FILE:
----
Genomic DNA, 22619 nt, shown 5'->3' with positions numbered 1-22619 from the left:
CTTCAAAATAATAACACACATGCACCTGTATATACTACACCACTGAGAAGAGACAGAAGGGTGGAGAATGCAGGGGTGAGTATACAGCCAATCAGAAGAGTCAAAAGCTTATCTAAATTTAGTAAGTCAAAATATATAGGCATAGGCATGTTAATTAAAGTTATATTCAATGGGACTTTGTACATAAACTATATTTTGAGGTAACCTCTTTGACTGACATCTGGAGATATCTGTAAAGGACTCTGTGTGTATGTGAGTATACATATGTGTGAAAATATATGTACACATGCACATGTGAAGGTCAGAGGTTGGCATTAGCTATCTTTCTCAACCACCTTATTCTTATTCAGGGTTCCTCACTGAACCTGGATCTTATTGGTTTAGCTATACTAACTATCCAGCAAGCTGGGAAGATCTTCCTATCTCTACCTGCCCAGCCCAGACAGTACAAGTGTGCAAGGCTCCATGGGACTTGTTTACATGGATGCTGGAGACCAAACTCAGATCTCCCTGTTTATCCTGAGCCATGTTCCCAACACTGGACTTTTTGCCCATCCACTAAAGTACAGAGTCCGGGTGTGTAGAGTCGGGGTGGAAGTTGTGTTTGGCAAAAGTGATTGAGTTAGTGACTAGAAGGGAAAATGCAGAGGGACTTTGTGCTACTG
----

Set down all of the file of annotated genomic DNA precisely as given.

Genomic DNA, 22619 nt, shown 5'->3' with positions numbered 1-22619 from the left:
CTTCAAAATAATAACACACATGCACCTGTATATACTACACCACTGAGAAGAGACAGAAGGGTGGAGAATGCAGGGGTGAGTATACAGCCAATCAGAAGAGTCAAAAGCTTATCTAAATTTAGTAAGTCAAAATATATAGGCATAGGCATGTTAATTAAAGTTATATTCAATGGGACTTTGTACATAAACTATATTTTGAGGTAACCTCTTTGACTGACATCTGGAGATATCTGTAAAGGACTCTGTGTGTATGTGAGTATACATATGTGTGAAAATATATGTACACATGCACATGTGAAGGTCAGAGGTTGGCATTAGCTATCTTTCTCAACCACCTTATTCTTATTCAGGGTTCCTCACTGAACCTGGATCTTATTGGTTTAGCTATACTAACTATCCAGCAAGCTGGGAAGATCTTCCTATCTCTACCTGCCCAGCCCAGACAGTACAAGTGTGCAAGGCTCCATGGGACTTGTTTACATGGATGCTGGAGACCAAACTCAGATCTCCCTGTTTATCCTGAGCCATGTTCCCAACACTGGACTTTTTGCCCATCCACTAAAGTACAGAGTCCGGGTGTGTAGAGTCGGGGTGGAAGTTGTGTTTGGCAAAAGTGATTGAGTTAGTGACTAGAAGGGAAAATGCAGAGGGACTTTGTGCTACTG